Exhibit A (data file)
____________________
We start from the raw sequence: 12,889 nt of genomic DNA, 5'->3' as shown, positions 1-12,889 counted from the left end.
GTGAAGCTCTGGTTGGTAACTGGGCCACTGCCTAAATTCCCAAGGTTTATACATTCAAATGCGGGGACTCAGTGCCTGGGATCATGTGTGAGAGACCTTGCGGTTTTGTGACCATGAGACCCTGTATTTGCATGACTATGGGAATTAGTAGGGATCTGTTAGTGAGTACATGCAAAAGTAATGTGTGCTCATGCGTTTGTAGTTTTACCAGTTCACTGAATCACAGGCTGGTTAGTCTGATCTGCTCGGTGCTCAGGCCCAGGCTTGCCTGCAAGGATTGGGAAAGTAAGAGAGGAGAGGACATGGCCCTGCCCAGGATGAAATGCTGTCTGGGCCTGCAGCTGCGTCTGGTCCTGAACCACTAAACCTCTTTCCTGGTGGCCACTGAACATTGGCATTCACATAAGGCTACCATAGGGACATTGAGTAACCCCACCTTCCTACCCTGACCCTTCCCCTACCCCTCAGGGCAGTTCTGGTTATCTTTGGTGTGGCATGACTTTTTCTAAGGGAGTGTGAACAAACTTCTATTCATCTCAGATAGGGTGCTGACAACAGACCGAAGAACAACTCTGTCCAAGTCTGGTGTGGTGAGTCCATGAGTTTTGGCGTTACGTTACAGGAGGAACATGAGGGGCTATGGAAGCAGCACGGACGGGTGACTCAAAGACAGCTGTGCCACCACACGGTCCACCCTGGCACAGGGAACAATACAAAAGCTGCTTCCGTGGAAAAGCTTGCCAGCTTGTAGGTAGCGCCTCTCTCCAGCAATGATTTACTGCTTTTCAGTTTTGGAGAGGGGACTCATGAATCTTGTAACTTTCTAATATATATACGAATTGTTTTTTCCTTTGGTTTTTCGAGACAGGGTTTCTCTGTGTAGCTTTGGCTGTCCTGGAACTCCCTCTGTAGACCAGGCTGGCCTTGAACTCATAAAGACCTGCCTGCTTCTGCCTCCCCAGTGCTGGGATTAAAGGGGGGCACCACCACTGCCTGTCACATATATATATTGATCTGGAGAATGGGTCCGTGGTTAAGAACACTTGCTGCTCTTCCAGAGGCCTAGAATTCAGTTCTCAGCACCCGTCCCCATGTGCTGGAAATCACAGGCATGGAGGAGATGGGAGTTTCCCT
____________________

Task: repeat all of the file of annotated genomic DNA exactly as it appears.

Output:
We start from the raw sequence: 12,889 nt of genomic DNA, 5'->3' as shown, positions 1-12,889 counted from the left end.
GTGAAGCTCTGGTTGGTAACTGGGCCACTGCCTAAATTCCCAAGGTTTATACATTCAAATGCGGGGACTCAGTGCCTGGGATCATGTGTGAGAGACCTTGCGGTTTTGTGACCATGAGACCCTGTATTTGCATGACTATGGGAATTAGTAGGGATCTGTTAGTGAGTACATGCAAAAGTAATGTGTGCTCATGCGTTTGTAGTTTTACCAGTTCACTGAATCACAGGCTGGTTAGTCTGATCTGCTCGGTGCTCAGGCCCAGGCTTGCCTGCAAGGATTGGGAAAGTAAGAGAGGAGAGGACATGGCCCTGCCCAGGATGAAATGCTGTCTGGGCCTGCAGCTGCGTCTGGTCCTGAACCACTAAACCTCTTTCCTGGTGGCCACTGAACATTGGCATTCACATAAGGCTACCATAGGGACATTGAGTAACCCCACCTTCCTACCCTGACCCTTCCCCTACCCCTCAGGGCAGTTCTGGTTATCTTTGGTGTGGCATGACTTTTTCTAAGGGAGTGTGAACAAACTTCTATTCATCTCAGATAGGGTGCTGACAACAGACCGAAGAACAACTCTGTCCAAGTCTGGTGTGGTGAGTCCATGAGTTTTGGCGTTACGTTACAGGAGGAACATGAGGGGCTATGGAAGCAGCACGGACGGGTGACTCAAAGACAGCTGTGCCACCACACGGTCCACCCTGGCACAGGGAACAATACAAAAGCTGCTTCCGTGGAAAAGCTTGCCAGCTTGTAGGTAGCGCCTCTCTCCAGCAATGATTTACTGCTTTTCAGTTTTGGAGAGGGGACTCATGAATCTTGTAACTTTCTAATATATATACGAATTGTTTTTTCCTTTGGTTTTTCGAGACAGGGTTTCTCTGTGTAGCTTTGGCTGTCCTGGAACTCCCTCTGTAGACCAGGCTGGCCTTGAACTCATAAAGACCTGCCTGCTTCTGCCTCCCCAGTGCTGGGATTAAAGGGGGGCACCACCACTGCCTGTCACATATATATATTGATCTGGAGAATGGGTCCGTGGTTAAGAACACTTGCTGCTCTTCCAGAGGCCTAGAATTCAGTTCTCAGCACCCGTCCCCATGTGCTGGAAATCACAGGCATGGAGGAGATGGGAGTTTCCCT